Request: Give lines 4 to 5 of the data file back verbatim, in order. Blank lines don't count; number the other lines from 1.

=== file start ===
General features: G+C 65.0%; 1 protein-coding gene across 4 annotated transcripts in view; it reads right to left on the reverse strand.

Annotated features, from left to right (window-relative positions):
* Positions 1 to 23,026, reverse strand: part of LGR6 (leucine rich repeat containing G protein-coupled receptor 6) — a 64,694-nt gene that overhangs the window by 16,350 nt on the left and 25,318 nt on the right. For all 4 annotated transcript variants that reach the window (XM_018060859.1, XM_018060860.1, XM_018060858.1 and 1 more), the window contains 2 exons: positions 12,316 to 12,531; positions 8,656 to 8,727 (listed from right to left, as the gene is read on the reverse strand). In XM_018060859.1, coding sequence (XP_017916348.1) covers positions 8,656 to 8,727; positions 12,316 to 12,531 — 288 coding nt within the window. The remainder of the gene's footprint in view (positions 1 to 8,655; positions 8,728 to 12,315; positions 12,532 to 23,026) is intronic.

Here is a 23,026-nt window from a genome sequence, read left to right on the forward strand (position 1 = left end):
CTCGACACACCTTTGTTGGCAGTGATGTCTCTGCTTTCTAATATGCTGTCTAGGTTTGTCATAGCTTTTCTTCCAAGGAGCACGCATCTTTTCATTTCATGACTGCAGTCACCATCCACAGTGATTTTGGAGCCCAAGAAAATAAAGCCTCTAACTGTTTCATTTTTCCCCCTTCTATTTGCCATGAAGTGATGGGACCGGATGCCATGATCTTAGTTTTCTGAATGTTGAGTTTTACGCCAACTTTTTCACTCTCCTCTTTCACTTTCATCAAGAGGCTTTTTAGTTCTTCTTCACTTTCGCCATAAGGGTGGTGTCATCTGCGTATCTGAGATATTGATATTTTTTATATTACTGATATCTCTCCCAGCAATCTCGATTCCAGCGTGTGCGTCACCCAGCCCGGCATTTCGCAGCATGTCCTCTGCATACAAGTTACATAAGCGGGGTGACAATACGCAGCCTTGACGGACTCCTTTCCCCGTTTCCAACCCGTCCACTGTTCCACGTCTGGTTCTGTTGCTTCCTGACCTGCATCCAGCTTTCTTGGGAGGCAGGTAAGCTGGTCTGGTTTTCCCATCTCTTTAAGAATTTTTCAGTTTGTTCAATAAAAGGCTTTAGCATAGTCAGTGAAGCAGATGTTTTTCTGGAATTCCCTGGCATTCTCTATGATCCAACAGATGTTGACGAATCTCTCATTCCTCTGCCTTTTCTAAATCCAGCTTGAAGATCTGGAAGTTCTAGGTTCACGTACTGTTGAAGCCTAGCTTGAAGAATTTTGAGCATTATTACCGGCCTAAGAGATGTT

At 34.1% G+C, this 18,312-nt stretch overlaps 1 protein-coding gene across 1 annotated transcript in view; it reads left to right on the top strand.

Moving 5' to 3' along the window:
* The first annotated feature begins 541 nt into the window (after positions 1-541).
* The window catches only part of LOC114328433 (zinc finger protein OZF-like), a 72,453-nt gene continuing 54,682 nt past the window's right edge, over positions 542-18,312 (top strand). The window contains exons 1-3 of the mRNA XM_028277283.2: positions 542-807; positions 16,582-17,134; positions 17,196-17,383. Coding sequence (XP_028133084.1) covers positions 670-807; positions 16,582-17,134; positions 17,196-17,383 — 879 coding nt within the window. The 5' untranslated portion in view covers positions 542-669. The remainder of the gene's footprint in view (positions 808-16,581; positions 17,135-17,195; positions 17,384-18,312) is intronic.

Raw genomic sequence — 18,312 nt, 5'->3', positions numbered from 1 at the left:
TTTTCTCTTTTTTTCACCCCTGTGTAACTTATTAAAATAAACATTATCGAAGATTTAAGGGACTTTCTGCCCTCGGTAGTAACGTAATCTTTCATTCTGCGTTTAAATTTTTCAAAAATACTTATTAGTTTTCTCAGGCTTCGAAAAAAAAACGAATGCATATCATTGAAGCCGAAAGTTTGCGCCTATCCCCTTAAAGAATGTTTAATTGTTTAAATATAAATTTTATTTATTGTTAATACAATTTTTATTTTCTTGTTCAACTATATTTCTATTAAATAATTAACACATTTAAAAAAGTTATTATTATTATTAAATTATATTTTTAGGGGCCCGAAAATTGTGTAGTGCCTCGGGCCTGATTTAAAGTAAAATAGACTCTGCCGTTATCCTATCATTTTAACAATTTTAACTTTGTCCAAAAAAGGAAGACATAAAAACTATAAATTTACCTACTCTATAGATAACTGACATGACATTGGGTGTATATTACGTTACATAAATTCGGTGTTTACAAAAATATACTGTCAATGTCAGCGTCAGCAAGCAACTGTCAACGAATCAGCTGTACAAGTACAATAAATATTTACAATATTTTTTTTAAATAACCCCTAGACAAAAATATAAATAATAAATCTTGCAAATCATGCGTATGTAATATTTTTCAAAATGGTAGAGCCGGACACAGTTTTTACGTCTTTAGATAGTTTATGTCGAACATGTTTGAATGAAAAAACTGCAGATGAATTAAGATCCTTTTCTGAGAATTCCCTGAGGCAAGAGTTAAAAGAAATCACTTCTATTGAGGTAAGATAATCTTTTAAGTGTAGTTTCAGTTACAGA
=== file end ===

Here is a 23,026-nt window from a genome sequence, read left to right on the forward strand (position 1 = left end):
CTCGACACACCTTTGTTGGCAGTGATGTCTCTGCTTTCTAATATGCTGTCTAGGTTTGTCATAGCTTTTCTTCCAAGGAGCACGCATCTTTTCATTTCATGACTGCAGTCACCATCCACAGTGATTTTGGAGCCCAAGAAAATAAAGCCTCTAACTGTTTCATTTTTCCCCCTTCTATTTGCCATGAAGTGATGGGACCGGATGCCATGATCTTAGTTTTCTGAATGTTGAGTTTTACGCCAACTTTTTCACTCTCCTCTTTCACTTTCATCAAGAGGCTTTTTAGTTCTTCTTCACTTTCGCCATAAGGGTGGTGTCATCTGCGTATCTGAGATATTGATATTTTTTATATTACTGATATCTCTCCCAGCAATCTCGATTCCAGCGTGTGCGTCACCCAGCCCGGCATTTCGCAGCATGTCCTCTGCATACAAGTTACATAAGCGGGGTGACAATACGCAGCCTTGACGGACTCCTTTCCCCGTTTCCAACCCGTCCACTGTTCCACGTCTGGTTCTGTTGCTTCCTGACCTGCATCCAGCTTTCTTGGGAGGCAGGTAAGCTGGTCTGGTTTTCCCATCTCTTTAAGAATTTTTCAGTTTGTTCAATAAAAGGCTTTAGCATAGTCAGTGAAGCAGATGTTTTTCTGGAATTCCCTGGCATTCTCTATGATCCAACAGATGTTGACGAATCTCTCATTCCTCTGCCTTTTCTAAATCCAGCTTGAAGATCTGGAAGTTCTAGGTTCACGTACTGTTGAAGCCTAGCTTGAAGAATTTTGAGCATTATTACCGGCCTAAGAGATGTT